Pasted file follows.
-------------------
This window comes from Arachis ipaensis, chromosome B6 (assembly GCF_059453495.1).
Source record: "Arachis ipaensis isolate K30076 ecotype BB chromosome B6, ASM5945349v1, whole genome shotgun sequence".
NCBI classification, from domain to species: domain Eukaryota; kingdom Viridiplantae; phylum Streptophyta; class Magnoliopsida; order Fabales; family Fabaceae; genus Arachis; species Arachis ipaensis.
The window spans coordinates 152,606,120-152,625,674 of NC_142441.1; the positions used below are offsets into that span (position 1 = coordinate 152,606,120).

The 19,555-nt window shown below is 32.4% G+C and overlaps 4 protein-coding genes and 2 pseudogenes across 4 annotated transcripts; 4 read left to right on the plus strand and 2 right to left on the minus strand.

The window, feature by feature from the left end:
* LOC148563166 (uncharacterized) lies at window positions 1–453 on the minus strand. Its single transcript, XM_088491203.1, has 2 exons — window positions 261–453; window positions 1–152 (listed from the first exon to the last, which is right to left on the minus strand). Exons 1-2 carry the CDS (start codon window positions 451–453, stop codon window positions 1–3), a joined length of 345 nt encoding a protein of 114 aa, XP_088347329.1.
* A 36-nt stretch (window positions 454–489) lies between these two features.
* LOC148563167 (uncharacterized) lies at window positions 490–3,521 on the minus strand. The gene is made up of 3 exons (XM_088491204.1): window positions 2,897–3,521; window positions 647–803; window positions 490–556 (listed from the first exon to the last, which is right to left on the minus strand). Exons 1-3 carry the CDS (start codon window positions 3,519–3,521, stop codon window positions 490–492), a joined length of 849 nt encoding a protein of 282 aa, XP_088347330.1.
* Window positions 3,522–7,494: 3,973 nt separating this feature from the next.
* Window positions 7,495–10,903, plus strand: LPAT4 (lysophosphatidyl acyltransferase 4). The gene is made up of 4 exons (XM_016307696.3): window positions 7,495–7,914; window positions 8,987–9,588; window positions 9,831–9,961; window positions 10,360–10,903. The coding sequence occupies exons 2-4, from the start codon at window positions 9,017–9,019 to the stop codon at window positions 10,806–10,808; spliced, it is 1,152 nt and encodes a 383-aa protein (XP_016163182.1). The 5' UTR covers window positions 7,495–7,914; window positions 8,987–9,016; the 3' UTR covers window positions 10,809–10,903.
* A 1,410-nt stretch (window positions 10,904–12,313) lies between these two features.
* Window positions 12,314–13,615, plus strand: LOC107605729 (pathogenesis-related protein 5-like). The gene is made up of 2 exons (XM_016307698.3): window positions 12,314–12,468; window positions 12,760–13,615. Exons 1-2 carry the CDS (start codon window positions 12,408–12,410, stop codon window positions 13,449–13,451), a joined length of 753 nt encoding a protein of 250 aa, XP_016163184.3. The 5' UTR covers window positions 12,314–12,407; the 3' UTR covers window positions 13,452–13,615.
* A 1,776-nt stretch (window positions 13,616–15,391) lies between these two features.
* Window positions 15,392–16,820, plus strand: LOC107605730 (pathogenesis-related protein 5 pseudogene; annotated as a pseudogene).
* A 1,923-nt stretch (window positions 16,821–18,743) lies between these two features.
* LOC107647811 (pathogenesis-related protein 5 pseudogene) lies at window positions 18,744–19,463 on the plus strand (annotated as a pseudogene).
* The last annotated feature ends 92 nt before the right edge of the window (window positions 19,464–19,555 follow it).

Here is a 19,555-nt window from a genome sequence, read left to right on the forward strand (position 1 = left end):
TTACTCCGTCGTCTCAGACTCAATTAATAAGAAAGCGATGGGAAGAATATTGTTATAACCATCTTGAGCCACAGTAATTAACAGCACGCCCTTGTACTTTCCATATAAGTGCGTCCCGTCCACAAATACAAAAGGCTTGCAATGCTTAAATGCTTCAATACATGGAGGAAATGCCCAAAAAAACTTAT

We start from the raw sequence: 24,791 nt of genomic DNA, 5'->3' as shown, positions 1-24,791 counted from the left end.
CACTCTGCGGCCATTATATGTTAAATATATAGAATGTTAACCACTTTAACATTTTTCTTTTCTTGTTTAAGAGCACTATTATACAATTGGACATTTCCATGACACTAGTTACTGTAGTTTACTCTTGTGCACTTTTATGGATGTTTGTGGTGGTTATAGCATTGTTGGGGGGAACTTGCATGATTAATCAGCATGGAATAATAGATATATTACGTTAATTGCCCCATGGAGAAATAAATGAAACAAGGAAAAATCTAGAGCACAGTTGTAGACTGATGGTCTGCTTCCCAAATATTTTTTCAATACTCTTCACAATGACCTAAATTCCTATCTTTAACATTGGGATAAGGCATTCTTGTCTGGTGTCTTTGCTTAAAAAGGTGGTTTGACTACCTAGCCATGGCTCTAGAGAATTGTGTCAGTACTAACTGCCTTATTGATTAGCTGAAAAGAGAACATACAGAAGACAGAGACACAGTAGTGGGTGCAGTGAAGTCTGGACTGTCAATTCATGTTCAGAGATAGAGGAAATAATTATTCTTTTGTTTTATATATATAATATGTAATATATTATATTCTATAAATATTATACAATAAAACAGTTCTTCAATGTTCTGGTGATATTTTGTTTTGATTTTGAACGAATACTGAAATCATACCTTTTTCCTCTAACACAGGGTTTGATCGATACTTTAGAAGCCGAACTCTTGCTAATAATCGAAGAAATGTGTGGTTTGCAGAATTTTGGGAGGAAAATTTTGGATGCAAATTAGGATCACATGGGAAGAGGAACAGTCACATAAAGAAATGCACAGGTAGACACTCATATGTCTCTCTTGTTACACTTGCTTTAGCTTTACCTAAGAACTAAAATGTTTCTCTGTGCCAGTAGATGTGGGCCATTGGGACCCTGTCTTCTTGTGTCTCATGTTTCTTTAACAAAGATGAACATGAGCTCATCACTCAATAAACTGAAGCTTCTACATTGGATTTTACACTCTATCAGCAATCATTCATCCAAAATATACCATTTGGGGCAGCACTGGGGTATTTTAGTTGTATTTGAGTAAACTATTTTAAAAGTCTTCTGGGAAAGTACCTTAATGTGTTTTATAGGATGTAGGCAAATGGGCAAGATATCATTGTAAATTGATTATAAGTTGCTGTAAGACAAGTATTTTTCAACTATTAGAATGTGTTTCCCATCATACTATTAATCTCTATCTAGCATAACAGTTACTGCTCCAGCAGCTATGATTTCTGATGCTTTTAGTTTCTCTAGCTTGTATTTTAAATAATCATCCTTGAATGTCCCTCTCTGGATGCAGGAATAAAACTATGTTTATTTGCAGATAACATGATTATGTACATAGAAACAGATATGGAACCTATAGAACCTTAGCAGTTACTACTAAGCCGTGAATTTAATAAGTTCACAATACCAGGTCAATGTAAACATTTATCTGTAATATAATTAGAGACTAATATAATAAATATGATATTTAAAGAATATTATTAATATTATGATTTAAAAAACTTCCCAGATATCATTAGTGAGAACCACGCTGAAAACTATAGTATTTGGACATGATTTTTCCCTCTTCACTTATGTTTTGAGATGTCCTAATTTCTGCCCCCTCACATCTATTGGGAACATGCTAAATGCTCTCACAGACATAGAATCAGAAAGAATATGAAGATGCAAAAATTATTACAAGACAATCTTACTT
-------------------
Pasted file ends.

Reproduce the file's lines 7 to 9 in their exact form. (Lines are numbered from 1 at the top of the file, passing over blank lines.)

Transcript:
* LOC148563166 (uncharacterized) lies at window positions 1–453 on the minus strand. Its single transcript, XM_088491203.1, has 2 exons — window positions 261–453; window positions 1–152 (listed from the first exon to the last, which is right to left on the minus strand). Exons 1-2 carry the CDS (start codon window positions 451–453, stop codon window positions 1–3), a joined length of 345 nt encoding a protein of 114 aa, XP_088347329.1.
* A 36-nt stretch (window positions 454–489) lies between these two features.
* LOC148563167 (uncharacterized) lies at window positions 490–3,521 on the minus strand. The gene is made up of 3 exons (XM_088491204.1): window positions 2,897–3,521; window positions 647–803; window positions 490–556 (listed from the first exon to the last, which is right to left on the minus strand). Exons 1-3 carry the CDS (start codon window positions 3,519–3,521, stop codon window positions 490–492), a joined length of 849 nt encoding a protein of 282 aa, XP_088347330.1.